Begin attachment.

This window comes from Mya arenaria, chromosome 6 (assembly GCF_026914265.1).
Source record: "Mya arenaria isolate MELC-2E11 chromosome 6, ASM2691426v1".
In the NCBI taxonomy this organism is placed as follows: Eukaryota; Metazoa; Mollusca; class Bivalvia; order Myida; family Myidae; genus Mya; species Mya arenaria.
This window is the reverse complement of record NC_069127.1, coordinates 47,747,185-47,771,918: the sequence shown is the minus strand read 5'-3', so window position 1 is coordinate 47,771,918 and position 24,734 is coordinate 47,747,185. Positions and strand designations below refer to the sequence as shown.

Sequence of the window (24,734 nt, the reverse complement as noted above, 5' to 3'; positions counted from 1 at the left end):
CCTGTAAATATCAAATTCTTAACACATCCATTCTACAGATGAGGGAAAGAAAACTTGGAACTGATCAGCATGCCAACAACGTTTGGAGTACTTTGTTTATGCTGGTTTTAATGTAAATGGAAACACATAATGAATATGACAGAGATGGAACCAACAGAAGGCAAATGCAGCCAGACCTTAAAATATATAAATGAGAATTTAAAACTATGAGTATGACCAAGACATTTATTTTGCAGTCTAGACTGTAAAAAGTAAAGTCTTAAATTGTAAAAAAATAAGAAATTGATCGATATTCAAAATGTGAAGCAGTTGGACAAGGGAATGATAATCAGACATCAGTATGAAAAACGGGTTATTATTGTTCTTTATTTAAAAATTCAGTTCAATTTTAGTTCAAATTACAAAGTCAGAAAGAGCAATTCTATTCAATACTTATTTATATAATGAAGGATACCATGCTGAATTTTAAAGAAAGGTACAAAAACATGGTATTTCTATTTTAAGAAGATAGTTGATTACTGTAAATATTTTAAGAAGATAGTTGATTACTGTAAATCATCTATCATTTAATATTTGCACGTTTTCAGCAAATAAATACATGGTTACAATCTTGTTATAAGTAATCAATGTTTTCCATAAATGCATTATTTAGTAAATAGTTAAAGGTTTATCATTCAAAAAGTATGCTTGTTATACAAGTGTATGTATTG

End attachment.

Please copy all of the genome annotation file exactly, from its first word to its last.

This window comes from Mya arenaria, chromosome 6 (assembly GCF_026914265.1).
Source record: "Mya arenaria isolate MELC-2E11 chromosome 6, ASM2691426v1".
In the NCBI taxonomy this organism is placed as follows: Eukaryota; Metazoa; Mollusca; class Bivalvia; order Myida; family Myidae; genus Mya; species Mya arenaria.
This window is the reverse complement of record NC_069127.1, coordinates 47,747,185-47,771,918: the sequence shown is the minus strand read 5'-3', so window position 1 is coordinate 47,771,918 and position 24,734 is coordinate 47,747,185. Positions and strand designations below refer to the sequence as shown.

Sequence of the window (24,734 nt, the reverse complement as noted above, 5' to 3'; positions counted from 1 at the left end):
CCTGTAAATATCAAATTCTTAACACATCCATTCTACAGATGAGGGAAAGAAAACTTGGAACTGATCAGCATGCCAACAACGTTTGGAGTACTTTGTTTATGCTGGTTTTAATGTAAATGGAAACACATAATGAATATGACAGAGATGGAACCAACAGAAGGCAAATGCAGCCAGACCTTAAAATATATAAATGAGAATTTAAAACTATGAGTATGACCAAGACATTTATTTTGCAGTCTAGACTGTAAAAAGTAAAGTCTTAAATTGTAAAAAAATAAGAAATTGATCGATATTCAAAATGTGAAGCAGTTGGACAAGGGAATGATAATCAGACATCAGTATGAAAAACGGGTTATTATTGTTCTTTATTTAAAAATTCAGTTCAATTTTAGTTCAAATTACAAAGTCAGAAAGAGCAATTCTATTCAATACTTATTTATATAATGAAGGATACCATGCTGAATTTTAAAGAAAGGTACAAAAACATGGTATTTCTATTTTAAGAAGATAGTTGATTACTGTAAATATTTTAAGAAGATAGTTGATTACTGTAAATCATCTATCATTTAATATTTGCACGTTTTCAGCAAATAAATACATGGTTACAATCTTGTTATAAGTAATCAATGTTTTCCATAAATGCATTATTTAGTAAATAGTTAAAGGTTTATCATTCAAAAAGTATGCTTGTTATACAAGTGTATGTATTG